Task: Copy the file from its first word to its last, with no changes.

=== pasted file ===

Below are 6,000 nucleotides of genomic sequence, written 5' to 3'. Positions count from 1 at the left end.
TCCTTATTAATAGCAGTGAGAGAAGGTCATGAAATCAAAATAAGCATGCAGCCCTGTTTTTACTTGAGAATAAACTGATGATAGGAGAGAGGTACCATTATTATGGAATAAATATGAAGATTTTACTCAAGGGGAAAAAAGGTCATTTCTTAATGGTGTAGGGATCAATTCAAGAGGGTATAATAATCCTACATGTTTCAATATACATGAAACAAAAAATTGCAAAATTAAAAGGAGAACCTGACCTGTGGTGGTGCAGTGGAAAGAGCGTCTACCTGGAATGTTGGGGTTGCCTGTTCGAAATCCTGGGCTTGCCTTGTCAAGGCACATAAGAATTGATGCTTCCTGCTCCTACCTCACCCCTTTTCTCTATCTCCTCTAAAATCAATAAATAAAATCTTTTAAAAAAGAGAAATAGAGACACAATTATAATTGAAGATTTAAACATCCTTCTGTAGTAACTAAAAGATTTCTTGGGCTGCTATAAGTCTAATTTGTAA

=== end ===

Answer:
Below are 6,000 nucleotides of genomic sequence, written 5' to 3'. Positions count from 1 at the left end.
TCCTTATTAATAGCAGTGAGAGAAGGTCATGAAATCAAAATAAGCATGCAGCCCTGTTTTTACTTGAGAATAAACTGATGATAGGAGAGAGGTACCATTATTATGGAATAAATATGAAGATTTTACTCAAGGGGAAAAAAGGTCATTTCTTAATGGTGTAGGGATCAATTCAAGAGGGTATAATAATCCTACATGTTTCAATATACATGAAACAAAAAATTGCAAAATTAAAAGGAGAACCTGACCTGTGGTGGTGCAGTGGAAAGAGCGTCTACCTGGAATGTTGGGGTTGCCTGTTCGAAATCCTGGGCTTGCCTTGTCAAGGCACATAAGAATTGATGCTTCCTGCTCCTACCTCACCCCTTTTCTCTATCTCCTCTAAAATCAATAAATAAAATCTTTTAAAAAAGAGAAATAGAGACACAATTATAATTGAAGATTTAAACATCCTTCTGTAGTAACTAAAAGATTTCTTGGGCTGCTATAAGTCTAATTTGTAA